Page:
As mentioned in a previous piece about paying medical bills, owing a large amount of money that you don’t have the funds to pay off can lead you to a situation where you’re considering filing for bankruptcy or being forced into wage garnishment. This can be a terrible situation, and knowing whether to choose bankruptcy or garnishment can go a long way in helping you eventually get your financial life back on track. It will, however, take a long time and some hard work.
You should also be aware of the fact that, in either situation, your credit is going to take a serious hit. This is because, no matter what your situation might have been, the fact that you’re facing bankruptcy or garnishment shows that you couldn’t pay your debts on time – the numbers couldn’t care less what might have been happening to you in life. These negative marks against your credit will last on your report for seven years except for the case of Chapter 7 bankruptcy.
There are a couple different bankruptcies to consider compared to garnishment, and they are as follows:
Chapter 7 Bankruptcy
The moment that you submit the paperwork for Chapter 7 bankruptcy protection, the law will step in with what’s called an “automatic stay,” which will keep creditors from posting any kind of further collections against you. This also applies to wage garnishment, which is itself a collection action. Where Chapter 7 bankruptcy excels is in helping you get to a more comfortable situation after racking up a mountain of debt.
There are exceptions to what Chapter 7 will protect you from as far as collections is concerned, though. This program will not deter any collections that have to do with tax collection or child support, so keep that in mind.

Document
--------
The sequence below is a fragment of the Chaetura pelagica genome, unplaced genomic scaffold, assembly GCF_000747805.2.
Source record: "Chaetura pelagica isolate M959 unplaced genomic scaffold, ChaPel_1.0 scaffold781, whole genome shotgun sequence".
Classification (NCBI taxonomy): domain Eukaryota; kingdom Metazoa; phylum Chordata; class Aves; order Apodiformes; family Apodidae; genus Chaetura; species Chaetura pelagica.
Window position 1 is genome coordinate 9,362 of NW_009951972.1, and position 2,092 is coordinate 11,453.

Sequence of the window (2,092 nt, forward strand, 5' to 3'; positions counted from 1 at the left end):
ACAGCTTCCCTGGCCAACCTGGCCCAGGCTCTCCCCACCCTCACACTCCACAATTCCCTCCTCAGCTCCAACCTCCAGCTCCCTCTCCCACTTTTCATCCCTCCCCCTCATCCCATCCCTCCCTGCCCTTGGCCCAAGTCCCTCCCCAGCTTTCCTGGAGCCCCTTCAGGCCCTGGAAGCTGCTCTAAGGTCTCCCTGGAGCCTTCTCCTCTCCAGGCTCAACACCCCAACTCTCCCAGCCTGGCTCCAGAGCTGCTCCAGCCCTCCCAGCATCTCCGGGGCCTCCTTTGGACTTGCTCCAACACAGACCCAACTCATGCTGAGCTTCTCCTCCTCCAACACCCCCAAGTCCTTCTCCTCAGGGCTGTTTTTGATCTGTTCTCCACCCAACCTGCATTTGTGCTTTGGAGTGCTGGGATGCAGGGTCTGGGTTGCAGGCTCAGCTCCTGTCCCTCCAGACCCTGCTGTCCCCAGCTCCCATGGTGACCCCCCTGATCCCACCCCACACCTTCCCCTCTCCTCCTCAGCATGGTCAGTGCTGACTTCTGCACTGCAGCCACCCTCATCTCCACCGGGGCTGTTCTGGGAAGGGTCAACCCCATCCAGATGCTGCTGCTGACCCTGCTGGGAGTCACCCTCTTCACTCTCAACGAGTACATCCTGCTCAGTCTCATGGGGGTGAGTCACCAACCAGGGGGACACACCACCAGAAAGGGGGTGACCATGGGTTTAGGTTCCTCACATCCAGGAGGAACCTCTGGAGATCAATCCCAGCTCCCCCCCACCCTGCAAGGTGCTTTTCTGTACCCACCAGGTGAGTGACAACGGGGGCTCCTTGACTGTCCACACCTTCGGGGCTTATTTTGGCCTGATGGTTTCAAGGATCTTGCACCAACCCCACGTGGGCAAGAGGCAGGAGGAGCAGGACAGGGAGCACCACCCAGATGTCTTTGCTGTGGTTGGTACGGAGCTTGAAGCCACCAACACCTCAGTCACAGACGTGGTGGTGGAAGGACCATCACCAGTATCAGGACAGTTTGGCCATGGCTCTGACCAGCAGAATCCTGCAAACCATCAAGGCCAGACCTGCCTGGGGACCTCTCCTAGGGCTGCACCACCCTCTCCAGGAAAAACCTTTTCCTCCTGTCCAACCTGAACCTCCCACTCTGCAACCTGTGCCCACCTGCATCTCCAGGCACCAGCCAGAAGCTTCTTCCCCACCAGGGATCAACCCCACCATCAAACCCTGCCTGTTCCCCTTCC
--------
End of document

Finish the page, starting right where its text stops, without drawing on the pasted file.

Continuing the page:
Likewise, you should know that this type of bankruptcy will stay on your credit report for ten years. So, though it is more lenient than Chapter 13 or wage garnishment, it will have a more longstanding effect toward your credit in the long term.
Chapter 13 Bankruptcy
Where Chapter 13 bankruptcy differs from Chapter 7 is that it will still leave you having to make monthly payments. This might be a better choice for those who can still make any kind of payments since you will have to do so under Chapter 13. Since wage garnishment can end up leaving you with only half of your paycheck every month, Chapter 13 Bankruptcy is a better option for many since the payment maximum is set by the courts. Additionally, under Chapter 13, your property is not available for seizure, making it likely the best choice for homeowners.
Unless you happen to receive a seriously substantial paycheck, bankruptcy is almost always better than wage garnishment. In this option, they can take huge portions of your paycheck to pay back your creditors. The only way that wage garnishment is superior to bankruptcy is that you can end up being done with all of your payments in a much faster time frame, making it easier to get back to repairing your credit from major credit reporting agencies.
Have you ever had to go through wage garnishment or bankruptcy? Let us know in the comments below how it all worked out for you. Also, if you have any tips on the choice between filing bankrupt or having your wages garnished, we’d love to hear your take as well.